Although touring plans may be what The Unofficial Guide: Walt Disney World 2017 is best known for, it is packed with other detailed information, as well. For example, the Accommodations section is so specific that it lays out the best rooms by room numbers and show diagrams of various floor plans. And in addition to covering all the hotels on Disney property, the authors give input on many hotels just off property as well as those at other Orlando theme parks.

Finally, readers who are planning to venture off Disney property will appreciate the thorough coverage of Universal Orlando and SeaWorld parks. This guidebook not only covers SeaWorld, but it also tackles Discovery Cove and Aquatica water parks. Plus, it gives Harry Potter fans all the specifics they need to know to see and do everything at the Wizarding World.

The Unofficial Guide: Walt Disney World 2017 retails for $19.99 in the United States.

Birnbaum's 2017 Walt Disney World

Birnbaum's Walt Disney World GuideBirnbaum's 2017 Walt Disney World is the official guidebook of Walt Disney Resort and it is written and edited by cast members. You might think that fact alone would make this guidebook your best buy, assuming it is chock-full of insider information and advice to help you plan the best vacation possible. Unfortunately, that's just not the case -- at least in my opinion.

With its color photos, headers and text boxes, Birnbaum's is more visually appealing than The Unofficial Guide. But it doesn't come close to the gorgeous photography that dominates The Complete Walt Disney World. Birnbaum's feels a bit more chaotic and kid-centric with its liberal use of color, whereas The Complete Walt Disney World feels more like an upscale guidebook with its full-color photos. As I mentioned before, The Complete Walt Disney World easily could be enjoyed when you return home.

Perhaps more importantly, Birnbaum's offers very basic information about the resort. Of course, that's inherent with any guidebook that is trying to appeal to an audience of first-time and repeat visitors. But that basic information is all that Birnbaum's offers, unlike the other two guidebooks I reviewed. The authors of The Complete Walt Disney World and The Unofficial Guide have found ways to cover the basics while translating their years of visiting the theme parks into useful advice for those with varying degrees of experience at Walt Disney World.

Another feature that has potential but falls short is the dining section of the guidebook. The Restaurant Roundup, which consumes five pages, lists the "best of" for various categories, such "Best Place to Celebrate a Child's Birthday," "Best Fireworks view," "Best Pizza for Kids" and "Best Steak." There are 26 categories that really could be useful (and fun) for guests -- if they didn't feel like the Disney writers were trying to drum up business for less-popular restaurants. Some of the choices are spot on, but others left this reader scratching her head. Certainly, dining preferences are subjective, but I'm not sure what criteria were used for these rankings.

Birnbaum's does offer some exclusives in the form of coupons and a section about Disney Cruise Line. Both of these are good fits for the book, especially because The Walt Disney Company sells land and sea packages for travelers who want to experience the resort and a cruise in the same vacation period. I also like that there are a couple pages at the back of the book where planners can jot down notes. However, there isn't enough space to make these pages truly useful. Adding journal-style pages truly would make the guidebook more valuable and one that consumers would revisit again at home -- and perhaps start planning their next Walt Disney World vacation.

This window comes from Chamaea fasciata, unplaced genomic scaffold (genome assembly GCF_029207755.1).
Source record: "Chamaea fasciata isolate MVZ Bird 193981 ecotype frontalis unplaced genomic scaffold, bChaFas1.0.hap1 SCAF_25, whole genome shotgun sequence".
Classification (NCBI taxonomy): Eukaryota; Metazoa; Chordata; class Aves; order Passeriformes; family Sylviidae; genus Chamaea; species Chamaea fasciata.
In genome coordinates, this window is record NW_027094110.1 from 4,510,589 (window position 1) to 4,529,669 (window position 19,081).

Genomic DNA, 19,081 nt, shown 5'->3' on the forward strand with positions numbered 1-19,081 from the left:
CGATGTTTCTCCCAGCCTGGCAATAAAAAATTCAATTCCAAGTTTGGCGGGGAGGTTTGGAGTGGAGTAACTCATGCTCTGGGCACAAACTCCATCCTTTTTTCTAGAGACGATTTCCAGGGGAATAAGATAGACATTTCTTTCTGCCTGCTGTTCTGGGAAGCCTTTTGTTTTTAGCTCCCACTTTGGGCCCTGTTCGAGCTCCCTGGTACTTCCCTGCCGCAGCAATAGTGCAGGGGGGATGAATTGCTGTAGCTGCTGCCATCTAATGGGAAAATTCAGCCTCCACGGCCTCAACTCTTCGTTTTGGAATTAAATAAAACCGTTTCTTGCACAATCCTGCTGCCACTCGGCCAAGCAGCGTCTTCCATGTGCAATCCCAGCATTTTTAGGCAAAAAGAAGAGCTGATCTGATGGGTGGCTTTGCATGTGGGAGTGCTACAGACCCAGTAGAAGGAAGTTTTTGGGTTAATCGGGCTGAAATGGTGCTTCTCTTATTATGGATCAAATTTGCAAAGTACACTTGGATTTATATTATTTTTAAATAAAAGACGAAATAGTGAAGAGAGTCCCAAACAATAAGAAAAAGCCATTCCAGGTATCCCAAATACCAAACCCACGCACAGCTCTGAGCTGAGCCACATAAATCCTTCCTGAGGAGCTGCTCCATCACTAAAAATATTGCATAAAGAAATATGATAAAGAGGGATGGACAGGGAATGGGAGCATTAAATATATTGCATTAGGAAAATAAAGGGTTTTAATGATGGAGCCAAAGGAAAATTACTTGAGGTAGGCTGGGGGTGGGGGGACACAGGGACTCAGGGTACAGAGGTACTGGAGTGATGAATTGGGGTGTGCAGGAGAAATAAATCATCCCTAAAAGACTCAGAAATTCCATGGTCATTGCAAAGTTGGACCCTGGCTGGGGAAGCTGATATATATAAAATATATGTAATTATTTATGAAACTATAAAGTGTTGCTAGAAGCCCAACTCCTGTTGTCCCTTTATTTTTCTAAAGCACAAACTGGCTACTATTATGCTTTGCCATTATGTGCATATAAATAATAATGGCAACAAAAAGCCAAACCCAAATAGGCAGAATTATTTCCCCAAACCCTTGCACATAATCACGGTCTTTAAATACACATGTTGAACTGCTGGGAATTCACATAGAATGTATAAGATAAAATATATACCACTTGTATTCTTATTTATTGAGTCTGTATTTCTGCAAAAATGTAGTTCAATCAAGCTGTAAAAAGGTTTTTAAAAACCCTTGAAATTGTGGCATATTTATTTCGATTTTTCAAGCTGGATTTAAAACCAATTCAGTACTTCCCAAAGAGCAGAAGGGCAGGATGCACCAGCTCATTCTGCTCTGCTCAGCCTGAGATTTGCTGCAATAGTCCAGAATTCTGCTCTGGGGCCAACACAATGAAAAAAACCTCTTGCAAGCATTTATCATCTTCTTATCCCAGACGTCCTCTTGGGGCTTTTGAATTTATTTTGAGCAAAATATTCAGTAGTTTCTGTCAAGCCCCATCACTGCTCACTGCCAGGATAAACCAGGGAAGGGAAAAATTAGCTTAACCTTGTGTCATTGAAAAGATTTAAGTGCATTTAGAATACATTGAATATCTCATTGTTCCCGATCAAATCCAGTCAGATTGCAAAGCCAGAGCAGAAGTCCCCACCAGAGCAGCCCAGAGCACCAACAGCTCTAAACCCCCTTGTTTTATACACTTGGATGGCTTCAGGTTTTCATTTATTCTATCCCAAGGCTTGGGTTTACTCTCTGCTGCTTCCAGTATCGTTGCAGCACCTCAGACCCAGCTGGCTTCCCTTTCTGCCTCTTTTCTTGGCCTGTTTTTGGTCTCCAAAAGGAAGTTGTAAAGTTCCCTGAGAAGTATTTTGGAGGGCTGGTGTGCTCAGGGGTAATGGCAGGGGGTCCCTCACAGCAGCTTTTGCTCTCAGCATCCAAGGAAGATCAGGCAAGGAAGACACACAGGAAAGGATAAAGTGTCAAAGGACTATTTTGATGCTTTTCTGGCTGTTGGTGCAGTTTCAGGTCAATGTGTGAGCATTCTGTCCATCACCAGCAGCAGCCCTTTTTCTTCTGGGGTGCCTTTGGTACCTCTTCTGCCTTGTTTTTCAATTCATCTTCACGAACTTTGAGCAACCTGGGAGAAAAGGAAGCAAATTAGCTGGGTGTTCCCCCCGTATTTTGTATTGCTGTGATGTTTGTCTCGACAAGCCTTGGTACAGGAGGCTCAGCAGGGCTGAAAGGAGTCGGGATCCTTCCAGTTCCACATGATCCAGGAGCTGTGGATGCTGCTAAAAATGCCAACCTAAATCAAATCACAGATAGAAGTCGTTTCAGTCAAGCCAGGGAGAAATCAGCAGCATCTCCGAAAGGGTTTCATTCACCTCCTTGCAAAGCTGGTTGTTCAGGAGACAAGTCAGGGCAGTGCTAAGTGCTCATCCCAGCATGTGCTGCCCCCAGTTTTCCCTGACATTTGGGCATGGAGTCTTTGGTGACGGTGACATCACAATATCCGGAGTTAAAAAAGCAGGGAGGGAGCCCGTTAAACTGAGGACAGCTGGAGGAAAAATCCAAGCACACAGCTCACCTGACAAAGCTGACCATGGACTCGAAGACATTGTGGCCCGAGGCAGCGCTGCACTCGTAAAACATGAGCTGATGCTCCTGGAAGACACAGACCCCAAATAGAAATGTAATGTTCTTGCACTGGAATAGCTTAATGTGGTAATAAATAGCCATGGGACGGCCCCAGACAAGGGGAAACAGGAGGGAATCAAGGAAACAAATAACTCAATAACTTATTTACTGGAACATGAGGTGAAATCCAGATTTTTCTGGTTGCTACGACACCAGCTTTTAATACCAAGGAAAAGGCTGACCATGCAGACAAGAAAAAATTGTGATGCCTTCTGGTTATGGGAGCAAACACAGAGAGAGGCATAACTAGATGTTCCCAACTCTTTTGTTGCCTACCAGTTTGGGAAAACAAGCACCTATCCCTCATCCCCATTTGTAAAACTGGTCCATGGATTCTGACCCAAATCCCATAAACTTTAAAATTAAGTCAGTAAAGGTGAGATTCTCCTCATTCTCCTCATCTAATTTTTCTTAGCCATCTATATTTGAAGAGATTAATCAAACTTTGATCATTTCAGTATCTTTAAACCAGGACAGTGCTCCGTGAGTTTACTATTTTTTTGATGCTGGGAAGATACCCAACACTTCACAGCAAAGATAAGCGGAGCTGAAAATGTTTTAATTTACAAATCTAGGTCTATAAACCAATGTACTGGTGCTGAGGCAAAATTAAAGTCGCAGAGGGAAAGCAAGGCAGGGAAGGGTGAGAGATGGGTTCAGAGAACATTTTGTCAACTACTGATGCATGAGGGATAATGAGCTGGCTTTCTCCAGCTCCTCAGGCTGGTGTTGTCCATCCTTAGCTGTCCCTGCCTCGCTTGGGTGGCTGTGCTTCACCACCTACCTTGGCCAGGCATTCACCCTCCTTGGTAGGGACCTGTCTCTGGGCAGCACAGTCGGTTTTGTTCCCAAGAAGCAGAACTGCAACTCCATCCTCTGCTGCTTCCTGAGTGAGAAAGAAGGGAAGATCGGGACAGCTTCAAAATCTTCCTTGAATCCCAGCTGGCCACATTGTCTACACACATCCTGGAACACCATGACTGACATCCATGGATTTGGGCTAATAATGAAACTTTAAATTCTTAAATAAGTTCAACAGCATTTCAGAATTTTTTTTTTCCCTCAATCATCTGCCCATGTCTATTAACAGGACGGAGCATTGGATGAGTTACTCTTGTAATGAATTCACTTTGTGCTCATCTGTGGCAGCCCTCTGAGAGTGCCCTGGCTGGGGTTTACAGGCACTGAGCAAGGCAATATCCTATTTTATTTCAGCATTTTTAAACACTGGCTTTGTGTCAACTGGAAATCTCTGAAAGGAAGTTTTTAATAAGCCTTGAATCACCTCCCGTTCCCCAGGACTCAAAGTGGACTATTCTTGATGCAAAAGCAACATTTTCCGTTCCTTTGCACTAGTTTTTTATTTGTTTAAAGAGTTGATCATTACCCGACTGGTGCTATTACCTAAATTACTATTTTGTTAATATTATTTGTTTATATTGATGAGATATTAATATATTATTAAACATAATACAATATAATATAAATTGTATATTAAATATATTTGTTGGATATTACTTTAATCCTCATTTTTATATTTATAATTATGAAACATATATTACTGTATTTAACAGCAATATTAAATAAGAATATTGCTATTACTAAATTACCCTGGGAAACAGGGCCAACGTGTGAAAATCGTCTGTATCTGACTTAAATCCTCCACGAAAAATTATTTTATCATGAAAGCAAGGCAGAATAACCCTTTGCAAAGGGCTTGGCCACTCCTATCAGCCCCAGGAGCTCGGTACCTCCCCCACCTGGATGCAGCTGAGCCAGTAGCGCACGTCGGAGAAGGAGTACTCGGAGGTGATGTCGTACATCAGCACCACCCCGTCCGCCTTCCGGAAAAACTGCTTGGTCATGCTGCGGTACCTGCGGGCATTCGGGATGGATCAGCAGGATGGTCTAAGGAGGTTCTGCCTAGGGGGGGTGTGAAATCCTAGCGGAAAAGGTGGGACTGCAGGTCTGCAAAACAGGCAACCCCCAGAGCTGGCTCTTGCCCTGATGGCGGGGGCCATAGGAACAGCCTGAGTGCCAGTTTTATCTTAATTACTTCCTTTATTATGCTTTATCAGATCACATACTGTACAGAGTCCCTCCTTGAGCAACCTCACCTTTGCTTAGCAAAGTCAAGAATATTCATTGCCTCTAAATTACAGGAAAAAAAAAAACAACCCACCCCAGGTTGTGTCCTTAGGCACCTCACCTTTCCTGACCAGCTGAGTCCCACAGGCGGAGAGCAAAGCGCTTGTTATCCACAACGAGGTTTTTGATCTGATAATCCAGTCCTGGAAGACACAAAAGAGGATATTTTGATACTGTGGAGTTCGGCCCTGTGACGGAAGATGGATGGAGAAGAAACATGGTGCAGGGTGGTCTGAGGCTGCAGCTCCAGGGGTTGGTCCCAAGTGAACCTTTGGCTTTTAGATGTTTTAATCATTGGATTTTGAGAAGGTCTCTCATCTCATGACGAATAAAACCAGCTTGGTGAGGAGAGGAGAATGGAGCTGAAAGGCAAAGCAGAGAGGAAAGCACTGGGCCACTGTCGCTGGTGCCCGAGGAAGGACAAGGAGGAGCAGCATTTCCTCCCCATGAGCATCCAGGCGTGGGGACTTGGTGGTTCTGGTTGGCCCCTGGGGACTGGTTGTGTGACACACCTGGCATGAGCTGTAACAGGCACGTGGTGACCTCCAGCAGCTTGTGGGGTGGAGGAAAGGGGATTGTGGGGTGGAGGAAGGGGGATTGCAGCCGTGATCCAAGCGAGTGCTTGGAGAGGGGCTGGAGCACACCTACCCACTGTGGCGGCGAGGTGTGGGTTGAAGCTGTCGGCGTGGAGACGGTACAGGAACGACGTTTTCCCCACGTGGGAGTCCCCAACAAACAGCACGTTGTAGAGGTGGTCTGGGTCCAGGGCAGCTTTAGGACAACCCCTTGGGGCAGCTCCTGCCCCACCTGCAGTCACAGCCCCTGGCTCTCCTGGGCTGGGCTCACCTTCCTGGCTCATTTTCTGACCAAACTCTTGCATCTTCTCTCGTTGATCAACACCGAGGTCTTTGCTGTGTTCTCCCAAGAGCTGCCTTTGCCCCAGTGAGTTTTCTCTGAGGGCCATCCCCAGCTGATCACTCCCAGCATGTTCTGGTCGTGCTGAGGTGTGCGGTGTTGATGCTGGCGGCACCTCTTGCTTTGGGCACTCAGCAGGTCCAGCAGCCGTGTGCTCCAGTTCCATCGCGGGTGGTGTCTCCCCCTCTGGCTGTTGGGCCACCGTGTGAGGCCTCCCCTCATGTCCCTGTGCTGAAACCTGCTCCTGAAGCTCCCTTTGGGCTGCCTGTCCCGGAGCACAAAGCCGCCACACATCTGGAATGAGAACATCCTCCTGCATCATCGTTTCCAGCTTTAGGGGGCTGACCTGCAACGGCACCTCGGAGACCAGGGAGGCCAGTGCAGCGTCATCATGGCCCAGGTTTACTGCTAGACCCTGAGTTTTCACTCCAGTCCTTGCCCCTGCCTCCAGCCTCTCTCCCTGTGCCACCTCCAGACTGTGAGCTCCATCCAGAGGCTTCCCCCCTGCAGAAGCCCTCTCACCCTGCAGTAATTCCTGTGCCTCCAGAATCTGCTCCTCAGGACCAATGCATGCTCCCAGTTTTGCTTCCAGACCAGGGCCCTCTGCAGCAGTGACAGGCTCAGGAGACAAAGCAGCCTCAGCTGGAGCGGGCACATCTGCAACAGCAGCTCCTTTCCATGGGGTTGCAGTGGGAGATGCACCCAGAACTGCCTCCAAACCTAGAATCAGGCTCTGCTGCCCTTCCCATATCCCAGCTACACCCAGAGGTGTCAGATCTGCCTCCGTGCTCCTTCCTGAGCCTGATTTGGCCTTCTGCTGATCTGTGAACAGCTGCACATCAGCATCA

I was disappointed to see that Birnbaum's removed for 2017 one of its exclusive features that most definitely was a selling point for me (and others). For several years, the guidebook included Kingdom Keepers Quests. For those not familiar with the term "Kingdom Keepers," it comes from a popular series of books by the same name from author Ridley Pearson. The Kingdom Keepers are students who protect the theme park from Disney villains, known as Overtakers in the books.

In 2011, Disney Youth Programs launched the first Kingdom Keepers Quest, a tour that Pearson helped design to create an immersive experience for the series' fans at Magic Kingdom. Because that program also has educational components -- such as building skills in problem solving, creativity, language arts, mathematics and critical thinking -- it is only offered to groups of students.

Fans like my son, who weren't visiting the Magic Kingdom with their schools, though, had no such opportunity, so the self-guided adventures were created with Pearson's input. In 2012, the first individual tour took Kingdom Keepers fans through five quests in the Magic Kingdom. The next year, a quest at Animal Kingdom was added to Birnbaum's.

Birnbaum's 2017 Walt Disney World retails for $19.99 in the United States.

The bottom line

As an annual passholder with more than a decade of visiting Walt Disney World frequently, I do not need a guidebook. For several years, I forked over $20 just for the Kingdom Keepers Quests in Birnbaum's Walt Disney World. With that feature gone and other exclusives not added, I would be reluctant to buy the guidebook. If I needed a guidebook, I would purchase The Complete Walt Disney World 2017 or The Unofficial Guide: Walt Disney World 2017 -- or both -- as holiday gifts.

DISCLAIMER: I received a copy of "The Complete Walt Disney World 2017" to review. This did not affect my article; my opinions are my own. AllEars.Net purchased copies of The Unofficial Guide: Walt Disney World 2017 and Birnbaum's 2017 Walt Disney World for this article. AllEars.Net founder Deb Wills is listed as a contributing writer for The Unofficial Guide: Walt Disney World 2017.

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Read more by Kristin Ford in her AllEars.Net blog, "A Mom and the Magic."


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Editor's Note: This story/information was accurate when it was published. Please be sure to confirm all current rates, information and other details before planning your trip.